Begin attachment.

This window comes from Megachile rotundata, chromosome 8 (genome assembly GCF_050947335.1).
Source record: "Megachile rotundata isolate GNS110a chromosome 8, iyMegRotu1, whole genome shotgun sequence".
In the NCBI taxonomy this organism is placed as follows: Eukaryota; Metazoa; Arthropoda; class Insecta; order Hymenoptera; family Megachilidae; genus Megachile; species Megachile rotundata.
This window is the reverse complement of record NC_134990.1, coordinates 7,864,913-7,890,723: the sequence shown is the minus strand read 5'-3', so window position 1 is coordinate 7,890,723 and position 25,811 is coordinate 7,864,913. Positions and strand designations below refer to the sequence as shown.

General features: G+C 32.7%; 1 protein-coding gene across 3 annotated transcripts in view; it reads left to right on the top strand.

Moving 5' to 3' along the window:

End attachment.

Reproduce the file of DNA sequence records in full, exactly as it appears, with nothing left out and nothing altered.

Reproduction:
This window comes from Megachile rotundata, chromosome 8 (genome assembly GCF_050947335.1).
Source record: "Megachile rotundata isolate GNS110a chromosome 8, iyMegRotu1, whole genome shotgun sequence".
In the NCBI taxonomy this organism is placed as follows: Eukaryota; Metazoa; Arthropoda; class Insecta; order Hymenoptera; family Megachilidae; genus Megachile; species Megachile rotundata.
This window is the reverse complement of record NC_134990.1, coordinates 7,864,913-7,890,723: the sequence shown is the minus strand read 5'-3', so window position 1 is coordinate 7,890,723 and position 25,811 is coordinate 7,864,913. Positions and strand designations below refer to the sequence as shown.

General features: G+C 32.7%; 1 protein-coding gene across 3 annotated transcripts in view; it reads left to right on the top strand.

Moving 5' to 3' along the window: